Loose Change

Ethnic diversity and China’s Great Leap West

Posted in Geopolitics, History by Neeraj on 05/22/2010

The majority of Westerners are aware of only one of the many (officially, 56) ethnic minorities in China: the Tibetans. Lately, because of the recent anti-Han rioting in Urumqi, some media attention has also been focused on the Uighurs. However, Westerners still remain largely unaware of the existence and status of other ethnic minorities in China. The official discourse focuses on the Han majority not only due to their overwhelming numbers but also because of the fact that the history of modern China, from the communist revolution to leaps in industrial development is largely a story of Han accomplishments.

This page gives a simple two-paragraph introduction to the history of ethnic minorities in China. Short verbal descriptions of the different groups can be found here, and here and some excellent portraits can be found here (an example is shown below).

To understand the emerging geographical patterns of China’s development, especially in its west, it is increasingly important to consider the role played by its ethnic minorities. The map below shows the geographical distribution of China’s minorities grouped roughly into six ethnolinguistic groups (five if you only wish to consider the mainland).

The provinces of Sichuan, Gansu, Guizhou, Yunnan, Qinghai and Shaanxi, the municipality of Chongqing, the tiny, “autonomous” province of Ningxia, Tibet and Xinjiang together covering more than two million square miles account for more than half of China’s land area but only one-quarter of its entire population (source: The Economist; needs subscription). Even in 1998, the population of East China alone was almost twice the population of West China (source: The Westward potential of the Chinese Economy; MS-Word document). Per capita GDP in 1998 showed a similar inequality (4029 RMB in the West as compared to 9521 RMB in the East; source: The Westward potential of the Chinese Economy). It is important to note that these regions of China possess most of its oil and mineral reserves (source: Go West, Young Han).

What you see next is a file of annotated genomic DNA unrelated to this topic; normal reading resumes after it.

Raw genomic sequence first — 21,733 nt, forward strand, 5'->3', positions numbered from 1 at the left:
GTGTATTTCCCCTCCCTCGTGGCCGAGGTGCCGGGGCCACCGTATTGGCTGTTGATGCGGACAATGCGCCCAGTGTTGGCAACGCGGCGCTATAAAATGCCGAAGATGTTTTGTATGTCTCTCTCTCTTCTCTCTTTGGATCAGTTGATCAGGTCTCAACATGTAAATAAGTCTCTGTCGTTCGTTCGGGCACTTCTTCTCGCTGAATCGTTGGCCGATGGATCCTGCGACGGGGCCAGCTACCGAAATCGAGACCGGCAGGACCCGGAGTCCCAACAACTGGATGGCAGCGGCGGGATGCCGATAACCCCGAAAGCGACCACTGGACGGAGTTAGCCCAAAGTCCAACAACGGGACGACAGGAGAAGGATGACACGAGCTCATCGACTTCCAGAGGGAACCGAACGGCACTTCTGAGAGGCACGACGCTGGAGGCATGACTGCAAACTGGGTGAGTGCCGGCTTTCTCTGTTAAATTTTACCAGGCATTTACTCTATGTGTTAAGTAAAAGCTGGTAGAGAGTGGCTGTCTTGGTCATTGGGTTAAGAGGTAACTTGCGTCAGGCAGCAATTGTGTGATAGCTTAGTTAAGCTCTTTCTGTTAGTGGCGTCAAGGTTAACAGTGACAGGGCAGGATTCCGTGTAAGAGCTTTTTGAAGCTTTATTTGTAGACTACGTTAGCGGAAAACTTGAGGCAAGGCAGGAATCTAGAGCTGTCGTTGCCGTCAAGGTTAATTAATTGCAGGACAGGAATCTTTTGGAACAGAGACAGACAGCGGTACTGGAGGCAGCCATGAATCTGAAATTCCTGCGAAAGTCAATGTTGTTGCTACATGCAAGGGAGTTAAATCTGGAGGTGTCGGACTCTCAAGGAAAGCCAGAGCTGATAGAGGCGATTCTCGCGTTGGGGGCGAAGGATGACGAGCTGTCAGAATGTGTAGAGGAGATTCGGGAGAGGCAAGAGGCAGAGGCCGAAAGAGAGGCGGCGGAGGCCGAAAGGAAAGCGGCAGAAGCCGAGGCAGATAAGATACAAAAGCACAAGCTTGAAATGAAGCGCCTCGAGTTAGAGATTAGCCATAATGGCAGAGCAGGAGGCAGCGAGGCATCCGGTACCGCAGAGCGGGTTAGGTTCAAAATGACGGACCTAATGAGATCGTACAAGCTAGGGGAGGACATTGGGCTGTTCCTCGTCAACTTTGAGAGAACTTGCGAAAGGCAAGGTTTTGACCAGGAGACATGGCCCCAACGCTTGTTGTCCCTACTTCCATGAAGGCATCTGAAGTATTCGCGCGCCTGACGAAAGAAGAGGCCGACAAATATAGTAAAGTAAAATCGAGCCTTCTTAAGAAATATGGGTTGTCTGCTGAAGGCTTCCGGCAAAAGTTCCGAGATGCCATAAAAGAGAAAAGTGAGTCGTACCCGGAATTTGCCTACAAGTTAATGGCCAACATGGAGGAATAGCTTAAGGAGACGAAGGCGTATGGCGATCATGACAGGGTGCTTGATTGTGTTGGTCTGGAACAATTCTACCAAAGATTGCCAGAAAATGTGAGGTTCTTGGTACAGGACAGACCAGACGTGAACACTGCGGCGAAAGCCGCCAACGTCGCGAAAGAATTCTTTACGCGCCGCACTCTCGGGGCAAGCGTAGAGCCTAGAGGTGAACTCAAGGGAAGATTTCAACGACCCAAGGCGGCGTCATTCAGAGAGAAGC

In 1999, the Chinese government launched its high-profile ‘Go West’ campaign, officially called the China Western Development Program, aiming to level these regional disparities. Among the initiatives launched in this program was the development of roads, airports, railroads, hydropower plants and gas pipelines. In Chongqing alone, the government aims to pump in $200 billion dollars in the next decade to develop various infrastructure projects (source: Westward Ho!). The goal is to replicate the development model of Shanghai: turbo-charging the local economy will stimulate industry and lead to the creation of a new middle-class which will further fuel spending and boost industry.